|Year : 2019 | Volume
| Issue : 2 | Page : 59-62
Hypoxia-inducible factors-α as a regulator for forkhead box protein M1 in pulmonary artery hypertension
Israa Burhan Raoof, Aseel Ghassan Daoud
Department of Clinical Laboratory Science, College of Pharmacy, Mustansiriyah University, Baghdad, Iraq
|Date of Submission||09-Jun-2019|
|Date of Decision||30-Sep-2019|
|Date of Acceptance||25-Oct-2019|
|Date of Web Publication||18-Dec-2019|
Dr. Israa Burhan Raoof
Department of Clinical Laboratory Science, College of Pharmacy, Mustansiriyah University, Baghdad
Source of Support: None, Conflict of Interest: None
Hypoxia is defined as decreased levels of oxygen in the cells, which are caused by vascular and pulmonary diseases. The catalysts of hypoxia in the physiological role are important in all living cells, whereas its metabolic dysfunction is related to many diseases. Hypoxia-inducible factors (HIFs) activity should be controlled by providing HIF modules. Forkhead box protein M1 (FOXM1) plays a crucial role in the maintenance and differentiation of airways epithelial cell lining, especially during embryonic life, where it is essential in the formation and proliferation of pulmonary vessels. FOXM1 is overexpressed in the pulmonary artery smooth muscle in response to hypoxia through the elements that are present in the promoters of FOXM1; therefore, it was used to diagnose patients with pulmonary artery hypertension.
Keywords: Forkhead box protein M1, Hypoxia-inducible factors, pulmonary artery hypertension
|How to cite this article:|
Raoof IB, Daoud AG. Hypoxia-inducible factors-α as a regulator for forkhead box protein M1 in pulmonary artery hypertension. Mustansiriya Med J 2019;18:59-62
|How to cite this URL:|
Raoof IB, Daoud AG. Hypoxia-inducible factors-α as a regulator for forkhead box protein M1 in pulmonary artery hypertension. Mustansiriya Med J [serial online] 2019 [cited 2020 Feb 22];18:59-62. Available from: http://www.mmjonweb.org/text.asp?2019/18/2/59/273343
| Introduction|| |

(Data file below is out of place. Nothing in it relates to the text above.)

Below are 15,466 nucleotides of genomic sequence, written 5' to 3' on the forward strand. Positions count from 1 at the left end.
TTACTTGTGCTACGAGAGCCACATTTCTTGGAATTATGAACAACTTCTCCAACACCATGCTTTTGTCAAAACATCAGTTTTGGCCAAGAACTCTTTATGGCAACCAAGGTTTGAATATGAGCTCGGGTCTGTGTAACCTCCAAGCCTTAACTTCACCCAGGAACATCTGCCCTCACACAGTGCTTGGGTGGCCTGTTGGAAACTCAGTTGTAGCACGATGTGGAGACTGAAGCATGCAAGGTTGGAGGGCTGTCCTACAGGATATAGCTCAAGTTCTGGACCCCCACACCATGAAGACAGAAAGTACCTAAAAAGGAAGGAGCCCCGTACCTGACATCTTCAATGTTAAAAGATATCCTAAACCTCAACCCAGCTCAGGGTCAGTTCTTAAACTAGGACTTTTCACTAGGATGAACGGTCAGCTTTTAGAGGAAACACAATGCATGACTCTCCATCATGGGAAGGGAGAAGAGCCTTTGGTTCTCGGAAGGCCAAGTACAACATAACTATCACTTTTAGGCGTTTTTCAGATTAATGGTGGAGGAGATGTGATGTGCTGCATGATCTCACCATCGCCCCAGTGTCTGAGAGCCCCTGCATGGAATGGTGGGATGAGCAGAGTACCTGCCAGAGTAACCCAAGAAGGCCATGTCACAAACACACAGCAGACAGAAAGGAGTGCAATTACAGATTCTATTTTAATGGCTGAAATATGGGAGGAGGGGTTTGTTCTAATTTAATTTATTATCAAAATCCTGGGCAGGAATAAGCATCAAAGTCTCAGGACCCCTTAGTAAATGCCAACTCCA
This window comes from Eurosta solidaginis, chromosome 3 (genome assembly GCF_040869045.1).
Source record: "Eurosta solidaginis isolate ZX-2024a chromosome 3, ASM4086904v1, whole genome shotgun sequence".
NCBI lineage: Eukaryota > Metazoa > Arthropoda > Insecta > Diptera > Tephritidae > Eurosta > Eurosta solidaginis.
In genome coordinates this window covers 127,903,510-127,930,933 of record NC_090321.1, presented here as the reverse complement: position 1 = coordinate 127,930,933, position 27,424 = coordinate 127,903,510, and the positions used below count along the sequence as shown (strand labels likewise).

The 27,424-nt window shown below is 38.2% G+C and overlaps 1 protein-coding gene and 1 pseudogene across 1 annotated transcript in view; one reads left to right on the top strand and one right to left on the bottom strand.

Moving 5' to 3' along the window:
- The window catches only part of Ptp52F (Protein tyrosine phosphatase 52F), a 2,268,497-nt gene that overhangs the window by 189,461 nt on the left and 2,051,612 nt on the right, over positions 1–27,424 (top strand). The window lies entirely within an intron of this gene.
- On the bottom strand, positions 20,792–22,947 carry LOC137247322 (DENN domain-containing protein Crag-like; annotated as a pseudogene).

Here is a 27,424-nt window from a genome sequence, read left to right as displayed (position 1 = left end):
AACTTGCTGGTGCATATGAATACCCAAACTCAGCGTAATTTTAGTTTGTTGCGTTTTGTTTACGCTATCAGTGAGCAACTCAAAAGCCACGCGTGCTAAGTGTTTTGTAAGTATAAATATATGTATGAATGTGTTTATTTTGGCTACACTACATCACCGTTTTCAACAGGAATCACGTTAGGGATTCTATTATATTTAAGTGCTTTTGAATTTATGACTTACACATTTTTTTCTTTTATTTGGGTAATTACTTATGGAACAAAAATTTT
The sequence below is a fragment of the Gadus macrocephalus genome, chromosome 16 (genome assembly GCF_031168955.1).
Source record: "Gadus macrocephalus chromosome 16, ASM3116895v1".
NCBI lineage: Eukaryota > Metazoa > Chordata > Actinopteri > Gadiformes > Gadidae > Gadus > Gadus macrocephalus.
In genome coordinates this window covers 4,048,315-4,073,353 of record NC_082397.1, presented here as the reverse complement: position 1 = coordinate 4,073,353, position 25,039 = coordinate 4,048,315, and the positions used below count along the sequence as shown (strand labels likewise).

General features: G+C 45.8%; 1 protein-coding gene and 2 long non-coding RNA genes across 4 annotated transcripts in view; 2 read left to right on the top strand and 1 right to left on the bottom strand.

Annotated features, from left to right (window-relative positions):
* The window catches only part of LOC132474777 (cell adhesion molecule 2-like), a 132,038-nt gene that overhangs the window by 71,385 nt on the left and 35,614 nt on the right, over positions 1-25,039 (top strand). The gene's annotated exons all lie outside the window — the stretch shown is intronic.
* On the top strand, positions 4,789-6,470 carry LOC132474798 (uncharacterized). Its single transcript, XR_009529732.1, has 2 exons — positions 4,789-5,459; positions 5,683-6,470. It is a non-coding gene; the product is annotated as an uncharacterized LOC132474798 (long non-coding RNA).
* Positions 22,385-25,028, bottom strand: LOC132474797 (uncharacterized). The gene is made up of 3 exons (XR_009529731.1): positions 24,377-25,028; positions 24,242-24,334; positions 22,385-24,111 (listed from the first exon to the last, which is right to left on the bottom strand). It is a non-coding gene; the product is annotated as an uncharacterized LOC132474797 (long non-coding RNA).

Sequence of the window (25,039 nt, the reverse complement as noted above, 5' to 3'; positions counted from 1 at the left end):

Forkhead box protein M1 (FOXM1) has four subtypes (FOXM1a, FOXM1b, FOXM1c, and FOXM1d), which are transcription factors except FOXM1a. It plays the role as a transcription factor through the activation of signaling pathways by targeting genes that control cell cycle processes such as cellular differentiation, cellular proliferation, cellular renewal, cellular migration, cellular survival, angiogenesis, and repairs damaged DNA., FOXM1 plays a crucial role in the maintenance and differentiation of airways epithelial cell lining, especially during embryonic life, where it is essential in the formation and proliferation of pulmonary vessels. Pulmonary artery hypertension (PAH) results from alteration in the pulmonary artery smooth muscle cells (SMCs) type from contractile phenotype into proliferative ones and remodeling of vasculature. It is stimulated by hypoxia-inducible factors (HIFs), including two types: HIF1a and HIF2a.,, FOXM1 is overexpressed in the pulmonary artery SMCs in response to hypoxia through the elements that are present in the FOXM1 promoters. Besides, reduced expression of miR-204, which in turn leads to the expression of FOXM1 from these cells in patients with PAH., Under normal circumstances, HIF-1a regulates the action of FOXM1, whereas in the case of hypoxia, FOXM1 is stimulated by HIF-2a in the SMCs of the pulmonary arteries  by binding with target genes. As a result, FOXM1 is induced by both HIF-1a and HIF-2a isoforms, but they differ in their response to oxygen (according to its concentration) and their distribution in the tissues. In addition to HIF, there are other factors which are also thought to play an important role in the expression of FOXM1 in the SMCs enhancing their proliferation, and PAH includes CXCL12, PDGF-B, ET-1, or MIF, which lead to hypertrophy of the right ventricle and remodeling of pulmonary artery SMCs; furthermore, increase the number of endothelial cells in patients with PAH. FoxM1 has an essential role in the controlling proliferation of SMCs; therefore, it is very necessary to understand the importance of FoxM1 in pulmonary hypertension and to illustrate the molecular mechanisms of it. HIFs stimulated by the low level of oxygen supply in the cells by a special transcriptional program. The deficiency of oxygen in the cells and tissues results from imbalance between metabolic requirements and oxygen availability, for example, during vigorous exercise or embryos growing, ischemia and cancer which reduced consumption of oxygen by metabolic alterations and intensifying the mechanisms responsible for transferring oxygen to cells such as erythrocyte regulation and angiogenesis, and these modifications are involved increased levels of gene expression., There are three types of hypoxia: acute hypoxia, hypoxia reperfusion, and chronic hypoxia. In chronic hypoxia, the percentage of oxygen stress is about 2%–3%, especially cause unlimited cell proliferation. There are two types of hypoxia, acute hypoxia and hypoxia reperfusion, observed in these types, increase oxidative stress and blood toxicity. The expression of HIF-1α in the macrophages increased by internal inflammation, atheroma, and arteries wall thickness often exceed the oxygen limit to 100–200 μm, which may develop to plaques formation by affecting on low-density lipoprotein-cholesterol flow and apoptosis. On the other hand, primary inflammatory genes, influence on the secretion of monocyte chemoattractant protein-1 from cells, and partially induces vascular endothelial growth factor expression, in addition to glycolysis stimulation and glucose transporter by hexokinase and lactate dehydrogenase both promote glucose conversion to pyruvate by dehydrogenase, which inhibits the carboxylic acid cycle; therefore, unstable hypoxia may lead to increased mitochondrial activity, resulting in accumulation of reactive oxygen species and deregulation of cellular energetic as shown in [Figure 1].